It’s a special time for soprano Sharin Apostolou and her husband, rockstar development director and tenor Ryan MacPherson, and UrbanArias is thrilled to get to be part of their joy. They chatted with us about making art and having a life in the pandemic.
Your special circumstances make you ideal for this project. How did we get so lucky?
Sharin: John De Los Santos and I were chatting months ago and he brought it to me. He and Bob Wood are two of my absolute favorite collaborators so I jumped at the idea (after I warned him that I might look quite different when we’d be filming.) Also, getting to perform with my husband is always such a treat!
How has the pandemic been for you guys?
Ryan: As I’m somewhat “retired” as a performer, and now working in Arts administration as the Director of Development for the Charlottesville Symphony, it was a welcome return to singing and performing. It was also wonderful to work with a lovely small group – one that included many friends that I have known over the years.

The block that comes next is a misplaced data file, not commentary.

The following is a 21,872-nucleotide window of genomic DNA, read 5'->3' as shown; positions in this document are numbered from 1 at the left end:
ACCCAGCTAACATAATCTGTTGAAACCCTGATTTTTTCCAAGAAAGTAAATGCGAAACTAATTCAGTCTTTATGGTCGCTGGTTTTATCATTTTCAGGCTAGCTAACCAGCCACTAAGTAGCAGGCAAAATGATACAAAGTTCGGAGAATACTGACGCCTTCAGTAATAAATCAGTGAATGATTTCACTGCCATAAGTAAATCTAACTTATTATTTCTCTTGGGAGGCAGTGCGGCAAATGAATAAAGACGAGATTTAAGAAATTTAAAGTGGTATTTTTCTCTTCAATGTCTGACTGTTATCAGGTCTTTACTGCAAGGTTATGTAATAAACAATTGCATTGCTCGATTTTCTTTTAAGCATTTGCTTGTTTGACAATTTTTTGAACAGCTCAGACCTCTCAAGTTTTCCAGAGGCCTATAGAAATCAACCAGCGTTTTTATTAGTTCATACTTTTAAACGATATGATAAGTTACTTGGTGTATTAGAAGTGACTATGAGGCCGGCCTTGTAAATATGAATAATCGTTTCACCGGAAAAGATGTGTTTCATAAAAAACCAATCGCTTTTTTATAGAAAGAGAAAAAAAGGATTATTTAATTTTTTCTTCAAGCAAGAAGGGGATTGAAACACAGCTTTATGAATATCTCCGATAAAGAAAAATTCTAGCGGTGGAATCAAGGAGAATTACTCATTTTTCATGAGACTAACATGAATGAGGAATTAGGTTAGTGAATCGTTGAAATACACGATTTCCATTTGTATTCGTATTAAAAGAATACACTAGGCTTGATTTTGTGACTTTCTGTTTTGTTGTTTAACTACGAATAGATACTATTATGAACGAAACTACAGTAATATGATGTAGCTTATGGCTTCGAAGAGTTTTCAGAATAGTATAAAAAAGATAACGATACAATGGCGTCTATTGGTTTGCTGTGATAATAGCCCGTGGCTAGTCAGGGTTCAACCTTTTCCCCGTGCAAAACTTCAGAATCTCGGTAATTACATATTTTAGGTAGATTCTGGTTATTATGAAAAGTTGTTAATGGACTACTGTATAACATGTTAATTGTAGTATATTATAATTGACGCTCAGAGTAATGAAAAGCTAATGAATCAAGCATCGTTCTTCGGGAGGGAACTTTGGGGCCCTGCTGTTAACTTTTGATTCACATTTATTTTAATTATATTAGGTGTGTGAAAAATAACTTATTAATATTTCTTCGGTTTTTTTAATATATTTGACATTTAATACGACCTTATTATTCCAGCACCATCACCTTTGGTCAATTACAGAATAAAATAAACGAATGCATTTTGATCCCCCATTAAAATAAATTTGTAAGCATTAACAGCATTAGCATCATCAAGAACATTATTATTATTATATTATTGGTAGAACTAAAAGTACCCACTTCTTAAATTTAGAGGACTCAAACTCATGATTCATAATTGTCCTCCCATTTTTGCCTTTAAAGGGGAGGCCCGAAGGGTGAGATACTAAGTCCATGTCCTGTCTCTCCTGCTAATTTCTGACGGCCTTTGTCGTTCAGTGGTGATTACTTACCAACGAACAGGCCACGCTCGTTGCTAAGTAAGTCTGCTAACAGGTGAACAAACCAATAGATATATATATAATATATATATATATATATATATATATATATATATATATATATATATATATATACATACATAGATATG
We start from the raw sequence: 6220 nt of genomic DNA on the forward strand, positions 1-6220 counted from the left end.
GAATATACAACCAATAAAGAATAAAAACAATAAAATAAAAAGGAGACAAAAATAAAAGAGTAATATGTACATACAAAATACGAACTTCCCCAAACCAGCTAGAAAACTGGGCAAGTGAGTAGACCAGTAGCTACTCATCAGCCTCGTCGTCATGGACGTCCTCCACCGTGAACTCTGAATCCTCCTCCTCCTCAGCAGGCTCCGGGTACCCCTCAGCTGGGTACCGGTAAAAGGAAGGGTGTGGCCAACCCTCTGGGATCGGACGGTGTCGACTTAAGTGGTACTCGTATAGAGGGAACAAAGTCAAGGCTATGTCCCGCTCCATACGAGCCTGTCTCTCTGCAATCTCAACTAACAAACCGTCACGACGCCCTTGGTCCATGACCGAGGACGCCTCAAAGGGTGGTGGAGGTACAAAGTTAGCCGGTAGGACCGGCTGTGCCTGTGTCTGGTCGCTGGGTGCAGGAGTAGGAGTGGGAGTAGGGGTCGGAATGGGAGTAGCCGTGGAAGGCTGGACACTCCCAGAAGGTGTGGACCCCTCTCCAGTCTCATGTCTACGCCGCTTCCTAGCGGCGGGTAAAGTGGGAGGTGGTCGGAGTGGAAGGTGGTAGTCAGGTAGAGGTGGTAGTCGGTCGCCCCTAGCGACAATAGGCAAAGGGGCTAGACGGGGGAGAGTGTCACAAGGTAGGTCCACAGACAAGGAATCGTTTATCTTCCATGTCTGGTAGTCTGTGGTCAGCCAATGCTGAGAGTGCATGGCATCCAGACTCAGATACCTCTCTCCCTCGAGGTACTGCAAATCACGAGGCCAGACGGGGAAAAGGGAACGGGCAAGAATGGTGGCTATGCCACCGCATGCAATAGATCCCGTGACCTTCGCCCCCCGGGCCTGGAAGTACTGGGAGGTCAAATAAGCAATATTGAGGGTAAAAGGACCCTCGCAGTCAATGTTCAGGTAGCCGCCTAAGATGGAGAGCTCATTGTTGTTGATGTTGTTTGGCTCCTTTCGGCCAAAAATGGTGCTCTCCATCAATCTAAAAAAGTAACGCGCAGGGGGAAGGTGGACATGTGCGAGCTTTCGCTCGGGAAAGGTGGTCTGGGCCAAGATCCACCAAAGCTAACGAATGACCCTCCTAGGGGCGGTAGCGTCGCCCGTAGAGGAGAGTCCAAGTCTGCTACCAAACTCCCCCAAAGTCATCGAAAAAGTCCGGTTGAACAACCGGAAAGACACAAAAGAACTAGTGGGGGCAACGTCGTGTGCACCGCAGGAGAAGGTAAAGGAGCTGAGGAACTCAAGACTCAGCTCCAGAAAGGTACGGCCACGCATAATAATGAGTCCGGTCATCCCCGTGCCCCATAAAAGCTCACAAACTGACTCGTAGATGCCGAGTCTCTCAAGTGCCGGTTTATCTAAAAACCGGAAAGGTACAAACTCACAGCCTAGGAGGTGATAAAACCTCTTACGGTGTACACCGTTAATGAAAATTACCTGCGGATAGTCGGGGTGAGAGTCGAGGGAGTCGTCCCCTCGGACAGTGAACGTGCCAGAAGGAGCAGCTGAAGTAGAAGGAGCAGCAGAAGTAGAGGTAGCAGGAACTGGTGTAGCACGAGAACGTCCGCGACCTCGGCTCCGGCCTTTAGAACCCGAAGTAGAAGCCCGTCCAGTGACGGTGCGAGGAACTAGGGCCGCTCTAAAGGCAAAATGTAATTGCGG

Sharin: I won’t sugar coat it- it’s been HARD. Many of us are afraid. Months of work and income vanished overnight and it keeps coming in waves. And that’s only the practical part. We prep for months for our engagements and we want to create something amazing for the audience. That’s all gone, too. Everything has been so uncertain. It still is, really. It’s exciting to be a part of projects like this that are thinking outside the box!
You play a married couple, expecting their first child. Obviously, you relate!
Ryan: While based within a pandemic, I felt a wonderful connected honesty with regard to the relationships. Many of the struggles and comforts found with Ricky and Kat are reflected in my everyday life within our marriage.